Posted By The Law Offices of Eugene G. Bruno, P.C. Posted in: Car Accident.
Employers are not responsible for all actions of their employees — only for those actions within the scope of employment. For example, if you are injured by a forklift operator at HopeDepot, you have a claim against Home Depot if the employee operating the forklift was doing so as part of his/her work duties. On the other hand, what if you are injured by a Home Depot employee driving his/her own car in the store parking lot? Whether you have a claim against Home Depot, or just the employee, depends on why the employee was driving his/her own car.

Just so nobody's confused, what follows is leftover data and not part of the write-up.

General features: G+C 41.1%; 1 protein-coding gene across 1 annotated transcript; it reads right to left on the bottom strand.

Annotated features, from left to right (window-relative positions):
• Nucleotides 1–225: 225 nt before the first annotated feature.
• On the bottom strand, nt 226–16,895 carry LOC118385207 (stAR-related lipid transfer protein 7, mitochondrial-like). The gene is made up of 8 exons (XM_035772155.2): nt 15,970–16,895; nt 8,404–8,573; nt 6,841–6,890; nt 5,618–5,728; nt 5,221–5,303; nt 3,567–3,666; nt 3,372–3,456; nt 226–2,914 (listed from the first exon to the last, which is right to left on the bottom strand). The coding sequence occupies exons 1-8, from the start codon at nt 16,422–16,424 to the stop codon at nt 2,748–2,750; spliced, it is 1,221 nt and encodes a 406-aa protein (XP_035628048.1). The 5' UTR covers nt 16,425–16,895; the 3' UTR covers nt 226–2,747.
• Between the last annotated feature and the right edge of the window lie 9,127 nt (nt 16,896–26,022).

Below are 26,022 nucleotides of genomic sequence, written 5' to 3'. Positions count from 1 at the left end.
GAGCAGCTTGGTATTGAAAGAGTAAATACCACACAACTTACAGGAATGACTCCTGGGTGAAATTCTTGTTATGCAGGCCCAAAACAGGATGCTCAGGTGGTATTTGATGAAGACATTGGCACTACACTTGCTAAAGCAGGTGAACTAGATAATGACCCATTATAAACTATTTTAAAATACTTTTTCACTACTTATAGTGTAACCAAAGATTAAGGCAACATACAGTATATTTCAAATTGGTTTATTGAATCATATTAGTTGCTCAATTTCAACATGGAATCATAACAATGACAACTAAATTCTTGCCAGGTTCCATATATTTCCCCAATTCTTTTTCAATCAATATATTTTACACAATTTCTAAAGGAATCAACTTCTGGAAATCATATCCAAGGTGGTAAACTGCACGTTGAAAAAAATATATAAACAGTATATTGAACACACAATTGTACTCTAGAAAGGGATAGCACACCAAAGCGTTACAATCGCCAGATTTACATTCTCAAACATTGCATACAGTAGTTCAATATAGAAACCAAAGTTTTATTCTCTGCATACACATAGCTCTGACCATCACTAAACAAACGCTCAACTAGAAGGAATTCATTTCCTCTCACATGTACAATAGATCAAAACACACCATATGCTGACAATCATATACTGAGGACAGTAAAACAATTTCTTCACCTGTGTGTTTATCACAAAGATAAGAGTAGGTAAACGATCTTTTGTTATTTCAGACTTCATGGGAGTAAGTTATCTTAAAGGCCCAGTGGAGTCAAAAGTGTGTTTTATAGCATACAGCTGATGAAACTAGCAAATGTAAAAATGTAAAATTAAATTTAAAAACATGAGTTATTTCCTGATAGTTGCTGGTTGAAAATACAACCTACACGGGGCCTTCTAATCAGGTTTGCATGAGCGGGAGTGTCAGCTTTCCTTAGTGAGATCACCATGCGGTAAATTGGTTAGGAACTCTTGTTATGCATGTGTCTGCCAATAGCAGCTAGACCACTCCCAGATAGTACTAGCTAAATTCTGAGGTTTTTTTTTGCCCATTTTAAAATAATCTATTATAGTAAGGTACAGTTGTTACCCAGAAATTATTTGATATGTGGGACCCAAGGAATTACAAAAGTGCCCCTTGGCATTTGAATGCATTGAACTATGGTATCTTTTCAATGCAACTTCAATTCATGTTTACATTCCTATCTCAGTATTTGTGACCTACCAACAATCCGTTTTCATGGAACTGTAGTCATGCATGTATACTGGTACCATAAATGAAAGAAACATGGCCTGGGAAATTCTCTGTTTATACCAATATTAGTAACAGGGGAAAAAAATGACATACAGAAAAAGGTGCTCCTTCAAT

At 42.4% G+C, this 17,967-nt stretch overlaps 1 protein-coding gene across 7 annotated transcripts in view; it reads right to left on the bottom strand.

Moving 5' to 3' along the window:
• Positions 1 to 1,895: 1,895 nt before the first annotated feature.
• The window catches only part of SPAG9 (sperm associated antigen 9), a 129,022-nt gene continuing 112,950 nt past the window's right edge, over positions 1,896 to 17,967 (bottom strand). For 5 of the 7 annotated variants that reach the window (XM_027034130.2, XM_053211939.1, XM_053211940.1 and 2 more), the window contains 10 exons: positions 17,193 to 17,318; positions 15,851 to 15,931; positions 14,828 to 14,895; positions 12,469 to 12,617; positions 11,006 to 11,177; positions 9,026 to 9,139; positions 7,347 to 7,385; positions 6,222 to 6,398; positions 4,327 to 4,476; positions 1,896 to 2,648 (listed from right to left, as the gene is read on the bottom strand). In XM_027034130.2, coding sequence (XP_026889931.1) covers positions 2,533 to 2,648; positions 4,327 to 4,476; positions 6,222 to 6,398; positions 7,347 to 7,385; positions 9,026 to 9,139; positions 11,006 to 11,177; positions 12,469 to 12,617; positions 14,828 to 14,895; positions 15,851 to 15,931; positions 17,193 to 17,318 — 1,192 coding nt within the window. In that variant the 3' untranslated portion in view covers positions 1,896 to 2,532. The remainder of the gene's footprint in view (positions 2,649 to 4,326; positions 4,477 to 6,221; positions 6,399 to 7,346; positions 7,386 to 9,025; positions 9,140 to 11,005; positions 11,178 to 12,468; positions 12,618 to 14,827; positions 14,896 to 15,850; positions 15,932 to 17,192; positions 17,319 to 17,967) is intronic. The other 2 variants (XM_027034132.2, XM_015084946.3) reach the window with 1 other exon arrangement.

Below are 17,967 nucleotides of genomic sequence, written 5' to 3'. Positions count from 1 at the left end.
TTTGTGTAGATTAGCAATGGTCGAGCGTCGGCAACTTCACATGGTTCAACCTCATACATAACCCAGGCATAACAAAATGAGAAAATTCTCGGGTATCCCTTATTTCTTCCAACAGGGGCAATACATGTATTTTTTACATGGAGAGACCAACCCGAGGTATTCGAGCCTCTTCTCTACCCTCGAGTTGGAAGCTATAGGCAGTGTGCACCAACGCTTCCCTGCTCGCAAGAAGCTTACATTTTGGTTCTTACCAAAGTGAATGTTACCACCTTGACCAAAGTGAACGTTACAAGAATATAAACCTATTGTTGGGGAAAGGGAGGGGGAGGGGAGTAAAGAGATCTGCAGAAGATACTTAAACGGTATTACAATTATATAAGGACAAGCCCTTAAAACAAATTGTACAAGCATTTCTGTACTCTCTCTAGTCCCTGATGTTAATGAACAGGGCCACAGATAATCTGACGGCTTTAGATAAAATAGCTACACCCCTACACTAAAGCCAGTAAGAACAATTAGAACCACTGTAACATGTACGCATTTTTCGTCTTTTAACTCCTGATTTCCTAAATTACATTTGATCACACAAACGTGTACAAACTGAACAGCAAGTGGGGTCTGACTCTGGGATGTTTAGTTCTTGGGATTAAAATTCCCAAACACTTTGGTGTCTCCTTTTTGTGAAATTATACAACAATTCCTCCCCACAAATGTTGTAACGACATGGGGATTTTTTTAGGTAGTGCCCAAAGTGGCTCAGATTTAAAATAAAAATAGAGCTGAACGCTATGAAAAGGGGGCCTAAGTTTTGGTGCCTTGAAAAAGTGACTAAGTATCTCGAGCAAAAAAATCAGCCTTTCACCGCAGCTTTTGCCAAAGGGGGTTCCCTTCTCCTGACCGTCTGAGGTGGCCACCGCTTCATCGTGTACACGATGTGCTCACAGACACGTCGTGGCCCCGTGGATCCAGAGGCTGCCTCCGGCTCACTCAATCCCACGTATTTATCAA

The issue is a doctrine known as respondeat superior, meaning the employer should answer for the acts of the employee if the employee was acting for the employer at the time. In the example above, if the employee is arriving to work and has not clocked in yet, chances are the claim against Home Depot will not be successful. However, if the employee was on the clock and running out to get supplies for the store manager, chances are the claim against Home Depot would be successful. A careful evaluation of all of the facts must be made. Knowing whether a claim can be made against the employer or only against the employee can make the difference between being fully compensated for your injury and not.